In a sip: Brooklyn-based Swedish-born food blogger and illustrator Johanna Kindvall gives us an exclusive insight into the Swedish Christmas table, plus an extract from her book Smorgasbord, packed with delicious Scandinavian food ideas and three recipes for you to make at home.
In Sweden, all of December is devoted to Christmas. You go from one party to another, eating saffron buns, ginger cookies and drinking warming glögg (Swedish mulled wine). Wherever you wander there are magical flickering candle lights and a welcoming scent of cardamom, cloves, ginger, raisins, and oranges. For us, December is all about getting into the holiday spirit which signals the beginning of the cold dark winter - surely the best time to get cosy!
Swedish Christmas feasts
It's also time to prepare for the big Christmas table, known as julbord, which is set up and enjoyed in almost every Swedish home on Christmas Eve. Like a classic smörgåsbord, a julbord is beautifully arranged, often on the counter in the kitchen, with dishes including pickled herring, gravlax and meatballs. The dishes can vary from family to family and many regions have their own specialities; you will most likely get reindeer dishes in the north while in the south you might find smoked eel.
The dishes on the table are always arranged and eaten in a specific order. First there will be pickled herring which is often served with boiled eggs, potatoes, and aged hard cheese; second there will be varieties of seafood like gravlax, smoked fish, and fish paté; the third round offers the centerpiece of the table, the mustard glazed ham as well as sausages, liver paté, mustard, a variety of pickles, and salads; the fourth round is dedicated to warm dishes such meatballs, fatty pork ribs, Jansson's Temptation (potato casserole with cured sprats), spiced cabbage, and tiny linked sausages called prinskorv (prince sausage). The table also includes cheese, butter, and several types of traditional breads like the spicy malt and raisin flavoured bread vörtbröd(see recipe) and the rye crisp bread, knäckebröd.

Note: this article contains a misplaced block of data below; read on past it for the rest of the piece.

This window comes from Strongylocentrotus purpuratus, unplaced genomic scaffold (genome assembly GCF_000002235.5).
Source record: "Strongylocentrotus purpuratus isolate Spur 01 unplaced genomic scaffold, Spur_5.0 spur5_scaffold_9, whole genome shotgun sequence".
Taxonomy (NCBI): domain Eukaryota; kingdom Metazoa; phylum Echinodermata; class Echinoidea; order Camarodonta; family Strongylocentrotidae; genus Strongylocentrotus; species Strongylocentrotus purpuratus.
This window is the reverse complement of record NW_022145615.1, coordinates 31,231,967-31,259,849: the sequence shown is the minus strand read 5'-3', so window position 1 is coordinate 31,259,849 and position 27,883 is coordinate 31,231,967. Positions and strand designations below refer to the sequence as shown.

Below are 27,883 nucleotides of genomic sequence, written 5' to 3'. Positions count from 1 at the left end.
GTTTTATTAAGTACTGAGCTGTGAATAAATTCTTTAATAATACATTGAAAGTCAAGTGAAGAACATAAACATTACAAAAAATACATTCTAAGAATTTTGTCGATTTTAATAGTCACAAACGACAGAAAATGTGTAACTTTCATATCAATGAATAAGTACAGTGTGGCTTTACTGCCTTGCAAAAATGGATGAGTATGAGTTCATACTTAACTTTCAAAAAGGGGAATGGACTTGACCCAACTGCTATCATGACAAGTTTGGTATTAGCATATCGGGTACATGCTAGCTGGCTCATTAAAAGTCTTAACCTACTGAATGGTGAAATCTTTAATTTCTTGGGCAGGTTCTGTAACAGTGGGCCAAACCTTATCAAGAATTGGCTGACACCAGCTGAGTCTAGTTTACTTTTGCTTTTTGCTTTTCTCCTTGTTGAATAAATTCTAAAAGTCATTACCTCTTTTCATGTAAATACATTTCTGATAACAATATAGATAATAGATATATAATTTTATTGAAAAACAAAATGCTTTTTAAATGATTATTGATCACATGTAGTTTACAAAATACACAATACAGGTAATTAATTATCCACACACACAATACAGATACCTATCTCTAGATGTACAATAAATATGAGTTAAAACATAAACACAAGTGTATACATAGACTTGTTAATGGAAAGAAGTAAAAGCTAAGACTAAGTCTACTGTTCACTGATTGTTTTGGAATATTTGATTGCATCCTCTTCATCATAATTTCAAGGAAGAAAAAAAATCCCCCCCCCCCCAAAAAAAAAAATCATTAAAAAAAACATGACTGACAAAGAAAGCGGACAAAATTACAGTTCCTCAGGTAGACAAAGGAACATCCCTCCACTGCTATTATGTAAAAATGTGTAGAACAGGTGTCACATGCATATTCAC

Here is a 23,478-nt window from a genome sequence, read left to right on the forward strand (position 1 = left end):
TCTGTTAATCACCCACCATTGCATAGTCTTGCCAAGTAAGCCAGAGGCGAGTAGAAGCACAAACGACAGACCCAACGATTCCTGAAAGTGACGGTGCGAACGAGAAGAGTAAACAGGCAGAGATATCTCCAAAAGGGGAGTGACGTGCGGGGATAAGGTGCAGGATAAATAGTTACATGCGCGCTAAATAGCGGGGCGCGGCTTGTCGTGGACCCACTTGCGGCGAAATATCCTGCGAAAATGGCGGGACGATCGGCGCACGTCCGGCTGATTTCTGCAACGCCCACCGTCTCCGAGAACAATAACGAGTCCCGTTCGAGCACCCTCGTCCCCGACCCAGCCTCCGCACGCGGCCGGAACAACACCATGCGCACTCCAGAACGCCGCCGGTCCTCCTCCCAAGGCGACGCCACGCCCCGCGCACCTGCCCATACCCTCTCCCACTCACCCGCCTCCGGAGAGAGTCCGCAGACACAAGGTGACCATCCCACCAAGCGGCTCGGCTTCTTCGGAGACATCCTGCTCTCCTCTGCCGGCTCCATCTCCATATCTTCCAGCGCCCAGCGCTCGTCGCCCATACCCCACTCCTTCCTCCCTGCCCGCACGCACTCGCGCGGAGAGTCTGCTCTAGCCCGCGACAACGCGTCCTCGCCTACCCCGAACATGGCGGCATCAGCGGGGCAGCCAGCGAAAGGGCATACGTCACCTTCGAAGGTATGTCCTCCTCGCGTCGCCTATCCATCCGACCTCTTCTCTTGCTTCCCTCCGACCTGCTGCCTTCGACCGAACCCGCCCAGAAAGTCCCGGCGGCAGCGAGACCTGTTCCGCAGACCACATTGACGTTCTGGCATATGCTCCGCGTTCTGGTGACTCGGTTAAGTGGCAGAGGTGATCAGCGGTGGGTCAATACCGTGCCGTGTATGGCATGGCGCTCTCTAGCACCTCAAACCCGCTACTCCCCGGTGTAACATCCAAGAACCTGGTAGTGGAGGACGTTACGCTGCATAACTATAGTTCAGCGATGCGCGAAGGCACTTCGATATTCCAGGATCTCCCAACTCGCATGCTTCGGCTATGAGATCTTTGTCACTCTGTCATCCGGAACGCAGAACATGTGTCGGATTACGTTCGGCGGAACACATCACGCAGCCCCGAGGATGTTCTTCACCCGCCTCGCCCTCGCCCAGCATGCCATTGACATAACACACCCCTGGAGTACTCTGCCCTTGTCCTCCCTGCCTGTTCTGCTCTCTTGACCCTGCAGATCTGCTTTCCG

On the dessert table you will find ris à la Malta (creamy rice porridge spiced with vanilla and orange) with wild berry compote, almond tartlets filled with raspberry jam and heavy whipped cream, followed by a selection of homemade sweets like fudge, marzipan, and chocolates.
This might sound like a whole lot of dishes, but if you really take your time on every round you will definitely have room for an extra smörgås (open sandwich) with ham and mustard before going to bed!
Christmas cooking in Sweden is very much a family affair. I have great memories of my childhood helping my mother by rolling meatballs, cutting out ginger cookies, boiling toffee, and licking my fingers after dipping nougat into melted chocolate. Some dishes like curing your own ham can take several weeks, but it's not that complicated as most of the 'cooking' process is done while you are doing other things. With a bit of planning you can easily get a delicious table done and still have time to enjoy quality time with your friends and family.
Usually Swedes drink beer and Aquavit (a traditional spice and herb-infused spirit) with the meal, especially with herring, but for most of the other dishes on the table it's totally fine to drink wine. However it can be difficult to match one wine with such a variety of dishes, ranging in flavour from sweet, sour, and salty to the milder flavours of dill via the spicy tones of mustard, horseradish, ginger, cloves, and allspice. A spicy red might work well with some of the meat dishes (Christmas sausage for example) but a rosé or a white wine that can balance the complexity of the different flavours at the table. I suggest a fruity wine that has both minerality and acidity, for example a dry riesling, which might just work with the pickled herring too. For the cheeses and the dessert table try a Madeira or a Port.
I've put together a few recipes from my latest book Smörgåsbord that can be served together or included in a classic Smörgåsbord for the holiday. And to get you into the real Swedish Christmas mood I have also included my recipe for glögg, the Swedish mulled wine just for The Wine Society. Enjoy.
Reprinted with permission from Smörgåsbord, copyright 2017 Johanna Kindvall. Published by Ten Speed Press, an imprint of Penguin Random House LLC.